It has often been suggested by most players that there is less skill in Limit Holdem than in NL. This is often endorsed by the fact that you will see a wide variety of winners in Limit rather than the usual “name” players that you will see winning NL events. On the surface, it sounds like a genuine argument and one that I would have to agree with. However, having won a few Limit events over the last two or three years - I have grown to appreciate the different approach that these events require…
When I first began to regularly play Limit tournaments back in 2002, my overall impression was that they seemed very volatile in the later stages when the limits increased. To combat this, I would purposely portray a very tight image by mainly playing premium hands. To re-enforce this image even further; I would also slow play big hands by not raising or betting when I could have done so.
Obviously, sometimes I would not make as much profit on hands that I won. I may even have also lost a couple of hands that I would have won if I had played more aggressively. But in order to fully analyze this - I also needed to evaluate the positives that this approach offered. Three factors seemed to highlight themselves. Firstly, it limited my losses when I actually lost the hand. Secondly, it very often enticed a bluff. Thirdly, and more importantly, later on when the blinds increased to become crucial -it allowed me to win hands with just a single bet or raise. This was to prove a major factor in a few of the events that I went on to win. In particular, the biggest ever field for a Limit event (1166 entries) at the Orleans in June 2003. Having gone chip leader with about seventy players remaining, I did not really have to do much more than that to win. However, sometimes; something a little extra is required…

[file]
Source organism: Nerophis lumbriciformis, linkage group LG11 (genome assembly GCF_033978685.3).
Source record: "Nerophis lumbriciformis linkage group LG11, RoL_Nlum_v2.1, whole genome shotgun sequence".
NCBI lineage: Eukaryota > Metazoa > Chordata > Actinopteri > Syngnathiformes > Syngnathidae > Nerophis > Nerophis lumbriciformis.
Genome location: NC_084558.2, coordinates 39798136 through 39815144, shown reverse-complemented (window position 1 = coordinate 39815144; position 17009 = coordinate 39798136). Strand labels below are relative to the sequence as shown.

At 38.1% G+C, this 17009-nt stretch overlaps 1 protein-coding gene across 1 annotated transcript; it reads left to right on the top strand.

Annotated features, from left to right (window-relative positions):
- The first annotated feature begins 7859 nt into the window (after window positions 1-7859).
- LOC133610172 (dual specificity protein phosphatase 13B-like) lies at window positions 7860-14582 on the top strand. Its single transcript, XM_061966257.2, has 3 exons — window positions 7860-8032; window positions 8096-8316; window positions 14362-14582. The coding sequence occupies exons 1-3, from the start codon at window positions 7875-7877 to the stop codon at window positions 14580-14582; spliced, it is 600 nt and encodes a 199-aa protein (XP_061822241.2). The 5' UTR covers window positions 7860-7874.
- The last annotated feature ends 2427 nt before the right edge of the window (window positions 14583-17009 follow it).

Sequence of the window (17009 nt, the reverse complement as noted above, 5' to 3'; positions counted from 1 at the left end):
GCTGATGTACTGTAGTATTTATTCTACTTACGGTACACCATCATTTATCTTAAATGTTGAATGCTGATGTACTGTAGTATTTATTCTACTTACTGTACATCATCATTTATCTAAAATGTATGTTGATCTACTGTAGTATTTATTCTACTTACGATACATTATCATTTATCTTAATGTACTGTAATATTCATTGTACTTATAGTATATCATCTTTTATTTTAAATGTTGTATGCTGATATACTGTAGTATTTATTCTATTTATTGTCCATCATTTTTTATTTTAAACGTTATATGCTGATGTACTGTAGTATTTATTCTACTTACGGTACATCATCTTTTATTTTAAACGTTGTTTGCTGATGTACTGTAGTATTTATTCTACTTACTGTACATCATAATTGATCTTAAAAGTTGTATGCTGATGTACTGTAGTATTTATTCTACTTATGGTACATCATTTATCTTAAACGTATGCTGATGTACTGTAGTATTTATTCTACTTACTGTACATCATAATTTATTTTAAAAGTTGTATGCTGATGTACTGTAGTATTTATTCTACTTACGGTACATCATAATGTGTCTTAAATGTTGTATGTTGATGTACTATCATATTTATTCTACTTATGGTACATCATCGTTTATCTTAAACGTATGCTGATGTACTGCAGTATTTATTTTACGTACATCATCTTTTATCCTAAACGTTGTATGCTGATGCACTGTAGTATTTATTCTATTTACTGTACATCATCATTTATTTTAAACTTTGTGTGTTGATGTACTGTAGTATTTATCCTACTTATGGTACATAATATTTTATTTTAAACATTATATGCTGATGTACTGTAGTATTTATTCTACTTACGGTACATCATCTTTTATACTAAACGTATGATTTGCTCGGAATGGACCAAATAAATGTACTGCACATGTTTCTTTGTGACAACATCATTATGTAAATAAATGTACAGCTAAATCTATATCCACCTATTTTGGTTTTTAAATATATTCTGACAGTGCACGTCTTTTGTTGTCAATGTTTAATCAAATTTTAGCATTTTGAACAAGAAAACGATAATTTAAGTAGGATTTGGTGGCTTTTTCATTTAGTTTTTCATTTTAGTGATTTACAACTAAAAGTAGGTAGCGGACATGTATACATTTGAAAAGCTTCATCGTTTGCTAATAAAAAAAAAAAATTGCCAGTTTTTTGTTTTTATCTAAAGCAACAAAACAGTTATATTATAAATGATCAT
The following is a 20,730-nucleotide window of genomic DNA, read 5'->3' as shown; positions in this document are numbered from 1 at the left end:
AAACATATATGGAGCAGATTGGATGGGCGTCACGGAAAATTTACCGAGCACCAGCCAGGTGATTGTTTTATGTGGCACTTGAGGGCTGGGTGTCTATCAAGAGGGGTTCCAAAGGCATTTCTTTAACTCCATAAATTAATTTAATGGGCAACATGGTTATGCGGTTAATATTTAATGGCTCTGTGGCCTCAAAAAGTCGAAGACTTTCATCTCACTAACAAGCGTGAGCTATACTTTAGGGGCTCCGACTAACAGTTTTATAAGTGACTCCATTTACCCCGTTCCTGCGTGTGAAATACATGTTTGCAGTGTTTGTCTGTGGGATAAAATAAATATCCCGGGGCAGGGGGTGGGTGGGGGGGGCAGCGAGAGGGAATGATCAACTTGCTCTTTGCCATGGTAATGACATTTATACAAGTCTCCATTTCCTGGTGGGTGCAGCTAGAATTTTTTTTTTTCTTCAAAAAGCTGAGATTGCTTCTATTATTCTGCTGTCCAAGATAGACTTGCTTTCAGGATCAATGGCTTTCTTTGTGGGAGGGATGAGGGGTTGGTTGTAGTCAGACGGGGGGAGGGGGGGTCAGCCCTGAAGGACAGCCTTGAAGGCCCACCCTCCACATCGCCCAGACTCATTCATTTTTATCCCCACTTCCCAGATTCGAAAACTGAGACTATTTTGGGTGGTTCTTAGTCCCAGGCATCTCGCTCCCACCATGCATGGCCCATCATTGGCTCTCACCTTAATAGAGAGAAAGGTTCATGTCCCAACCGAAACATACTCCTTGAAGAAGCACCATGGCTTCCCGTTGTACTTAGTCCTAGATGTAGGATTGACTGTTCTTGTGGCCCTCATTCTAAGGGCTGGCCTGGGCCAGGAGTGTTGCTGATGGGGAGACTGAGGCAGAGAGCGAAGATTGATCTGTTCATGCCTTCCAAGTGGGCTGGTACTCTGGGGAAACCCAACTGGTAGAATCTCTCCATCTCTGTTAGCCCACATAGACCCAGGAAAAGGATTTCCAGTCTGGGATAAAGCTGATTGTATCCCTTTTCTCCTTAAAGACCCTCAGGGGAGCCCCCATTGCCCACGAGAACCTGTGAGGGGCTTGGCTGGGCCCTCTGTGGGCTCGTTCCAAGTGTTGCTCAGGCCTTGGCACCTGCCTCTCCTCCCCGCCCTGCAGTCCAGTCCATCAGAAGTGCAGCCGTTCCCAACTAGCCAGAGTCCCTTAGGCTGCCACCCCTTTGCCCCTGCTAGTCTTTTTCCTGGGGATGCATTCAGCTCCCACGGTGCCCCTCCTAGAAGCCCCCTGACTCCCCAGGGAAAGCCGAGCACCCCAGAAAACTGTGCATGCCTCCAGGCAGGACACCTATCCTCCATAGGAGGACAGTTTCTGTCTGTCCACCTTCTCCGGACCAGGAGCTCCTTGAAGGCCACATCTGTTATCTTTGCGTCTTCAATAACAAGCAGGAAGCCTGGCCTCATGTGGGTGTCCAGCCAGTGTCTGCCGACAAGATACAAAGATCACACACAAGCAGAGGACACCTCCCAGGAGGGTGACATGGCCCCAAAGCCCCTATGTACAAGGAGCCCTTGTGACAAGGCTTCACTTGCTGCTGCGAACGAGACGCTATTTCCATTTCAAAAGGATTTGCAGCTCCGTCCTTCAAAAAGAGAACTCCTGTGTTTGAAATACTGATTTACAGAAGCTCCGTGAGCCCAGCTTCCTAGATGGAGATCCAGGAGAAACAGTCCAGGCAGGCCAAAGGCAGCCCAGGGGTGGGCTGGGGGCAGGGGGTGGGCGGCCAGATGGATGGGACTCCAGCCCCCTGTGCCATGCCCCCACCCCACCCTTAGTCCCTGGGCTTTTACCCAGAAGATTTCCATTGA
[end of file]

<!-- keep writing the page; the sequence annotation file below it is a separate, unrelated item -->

I am referring to one of my early Limit wins at the Commerce in 2002. With a field of over 460, I found myself down to the last three tables and with a fair chance of making a decent profit by playing this way. However, my stack size was not that great. I also wanted to give myself some sort of chance to win first place. One other major problem that I was faced with - was that the big chip leader was seated two to my right. He played a very aggressive game and just helped himself to my blinds every round. But I knew it would only be a matter of time before this situation was confronted.
Well, the time did finally arrive. The image that I had portrayed all night was about to be tested. It was time to make a move. The problem with very aggressive big stacks is that in order for a move to work - it would take more than a single raise to do it. It needed a major commitment to a hand. I also had to get the first one right - there was not much room for error. It was either going to make me look foolish or push me towards the final. Luck was very much on my side from the very first of six moves against the same chip leader.
Holding A-5os on the BB, I waited for the usual button raise. I was not disappointed (yeah right). It was time for the three-bet move. The expected call came. Having chosen this hand for the move, I would now simply carry on betting all the way and just hope for a muck at some stage. I hoped that the tight image might pay some rewards.